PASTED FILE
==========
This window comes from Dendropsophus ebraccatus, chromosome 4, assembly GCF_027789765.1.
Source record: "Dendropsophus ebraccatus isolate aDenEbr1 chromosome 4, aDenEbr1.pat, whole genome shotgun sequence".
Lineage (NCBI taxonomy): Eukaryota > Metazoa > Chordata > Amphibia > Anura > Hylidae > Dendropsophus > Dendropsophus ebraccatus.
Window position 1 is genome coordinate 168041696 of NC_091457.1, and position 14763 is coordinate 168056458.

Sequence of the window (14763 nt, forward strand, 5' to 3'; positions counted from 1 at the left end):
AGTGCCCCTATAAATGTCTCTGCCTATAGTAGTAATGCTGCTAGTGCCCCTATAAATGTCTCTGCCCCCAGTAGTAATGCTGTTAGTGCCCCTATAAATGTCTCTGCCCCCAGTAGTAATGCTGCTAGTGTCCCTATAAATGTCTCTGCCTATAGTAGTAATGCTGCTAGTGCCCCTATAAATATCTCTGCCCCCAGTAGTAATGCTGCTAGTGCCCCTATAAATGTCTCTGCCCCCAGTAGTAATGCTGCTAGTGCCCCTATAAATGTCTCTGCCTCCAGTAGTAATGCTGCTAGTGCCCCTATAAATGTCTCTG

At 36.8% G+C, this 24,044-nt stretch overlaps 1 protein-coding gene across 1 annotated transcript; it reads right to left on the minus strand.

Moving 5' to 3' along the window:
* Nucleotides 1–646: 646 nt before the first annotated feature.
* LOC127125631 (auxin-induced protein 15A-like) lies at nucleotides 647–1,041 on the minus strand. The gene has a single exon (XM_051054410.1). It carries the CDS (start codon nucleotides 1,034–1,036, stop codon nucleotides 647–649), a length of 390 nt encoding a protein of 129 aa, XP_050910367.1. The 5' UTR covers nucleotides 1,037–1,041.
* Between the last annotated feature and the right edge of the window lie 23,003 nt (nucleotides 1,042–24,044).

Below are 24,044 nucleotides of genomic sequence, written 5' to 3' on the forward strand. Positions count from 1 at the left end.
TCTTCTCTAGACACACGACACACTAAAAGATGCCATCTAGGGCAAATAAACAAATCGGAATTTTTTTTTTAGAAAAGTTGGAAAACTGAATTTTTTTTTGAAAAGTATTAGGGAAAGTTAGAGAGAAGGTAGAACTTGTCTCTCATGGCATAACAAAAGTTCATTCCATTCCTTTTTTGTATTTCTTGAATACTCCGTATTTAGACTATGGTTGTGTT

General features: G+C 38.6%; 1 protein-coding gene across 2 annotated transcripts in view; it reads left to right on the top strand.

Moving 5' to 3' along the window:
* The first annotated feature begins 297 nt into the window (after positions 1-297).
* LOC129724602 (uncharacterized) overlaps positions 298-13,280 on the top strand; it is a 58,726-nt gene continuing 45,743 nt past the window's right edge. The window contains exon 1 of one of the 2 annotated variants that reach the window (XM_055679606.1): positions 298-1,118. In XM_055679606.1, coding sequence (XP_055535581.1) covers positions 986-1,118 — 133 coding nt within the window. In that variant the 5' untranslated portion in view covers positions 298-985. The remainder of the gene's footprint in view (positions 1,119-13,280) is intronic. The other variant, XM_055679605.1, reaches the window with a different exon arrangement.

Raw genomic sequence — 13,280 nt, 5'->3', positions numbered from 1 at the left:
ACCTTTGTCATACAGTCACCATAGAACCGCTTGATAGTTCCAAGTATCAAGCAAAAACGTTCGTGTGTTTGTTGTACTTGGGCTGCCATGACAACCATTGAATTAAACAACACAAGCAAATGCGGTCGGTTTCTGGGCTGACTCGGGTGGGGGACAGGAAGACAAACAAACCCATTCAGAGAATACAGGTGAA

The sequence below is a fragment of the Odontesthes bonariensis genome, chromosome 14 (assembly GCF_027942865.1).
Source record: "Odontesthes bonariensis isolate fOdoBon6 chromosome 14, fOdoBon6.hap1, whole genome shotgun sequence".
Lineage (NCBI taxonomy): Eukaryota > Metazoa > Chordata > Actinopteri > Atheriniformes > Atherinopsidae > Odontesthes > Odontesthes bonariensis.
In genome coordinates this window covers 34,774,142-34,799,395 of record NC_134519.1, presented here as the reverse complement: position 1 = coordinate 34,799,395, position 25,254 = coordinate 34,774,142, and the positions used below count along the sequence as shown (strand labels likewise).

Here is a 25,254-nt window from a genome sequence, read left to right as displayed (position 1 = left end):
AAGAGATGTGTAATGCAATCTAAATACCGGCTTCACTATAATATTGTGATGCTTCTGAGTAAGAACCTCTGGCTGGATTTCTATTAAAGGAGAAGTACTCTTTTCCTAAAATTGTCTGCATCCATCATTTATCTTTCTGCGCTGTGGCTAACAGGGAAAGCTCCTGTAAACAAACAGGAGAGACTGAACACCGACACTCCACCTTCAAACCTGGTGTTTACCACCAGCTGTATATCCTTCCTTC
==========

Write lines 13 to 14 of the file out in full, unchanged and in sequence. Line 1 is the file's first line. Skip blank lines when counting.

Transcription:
TCTTCTCTAGACACACGACACACTAAAAGATGCCATCTAGGGCAAATAAACAAATCGGAATTTTTTTTTTAGAAAAGTTGGAAAACTGAATTTTTTTTTGAAAAGTATTAGGGAAAGTTAGAGAGAAGGTAGAACTTGTCTCTCATGGCATAACAAAAGTTCATTCCATTCCTTTTTTGTATTTCTTGAATACTCCGTATTTAGACTATGGTTGTGTT

General features: G+C 38.6%; 1 protein-coding gene across 2 annotated transcripts in view; it reads left to right on the top strand.